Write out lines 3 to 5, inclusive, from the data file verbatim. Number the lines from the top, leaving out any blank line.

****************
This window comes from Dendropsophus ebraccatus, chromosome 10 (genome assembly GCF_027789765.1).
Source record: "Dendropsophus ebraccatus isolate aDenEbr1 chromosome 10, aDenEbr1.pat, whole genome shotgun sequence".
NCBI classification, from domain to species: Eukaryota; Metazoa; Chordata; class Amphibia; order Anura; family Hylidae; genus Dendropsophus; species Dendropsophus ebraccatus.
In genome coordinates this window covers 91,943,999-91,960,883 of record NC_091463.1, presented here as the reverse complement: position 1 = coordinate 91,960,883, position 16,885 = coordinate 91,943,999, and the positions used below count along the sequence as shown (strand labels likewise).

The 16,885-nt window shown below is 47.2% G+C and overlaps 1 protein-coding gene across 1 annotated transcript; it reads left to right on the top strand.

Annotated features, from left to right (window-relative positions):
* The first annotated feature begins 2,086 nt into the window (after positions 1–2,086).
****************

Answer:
NCBI classification, from domain to species: Eukaryota; Metazoa; Chordata; class Amphibia; order Anura; family Hylidae; genus Dendropsophus; species Dendropsophus ebraccatus.
In genome coordinates this window covers 91,943,999-91,960,883 of record NC_091463.1, presented here as the reverse complement: position 1 = coordinate 91,960,883, position 16,885 = coordinate 91,943,999, and the positions used below count along the sequence as shown (strand labels likewise).

The 16,885-nt window shown below is 47.2% G+C and overlaps 1 protein-coding gene across 1 annotated transcript; it reads left to right on the top strand.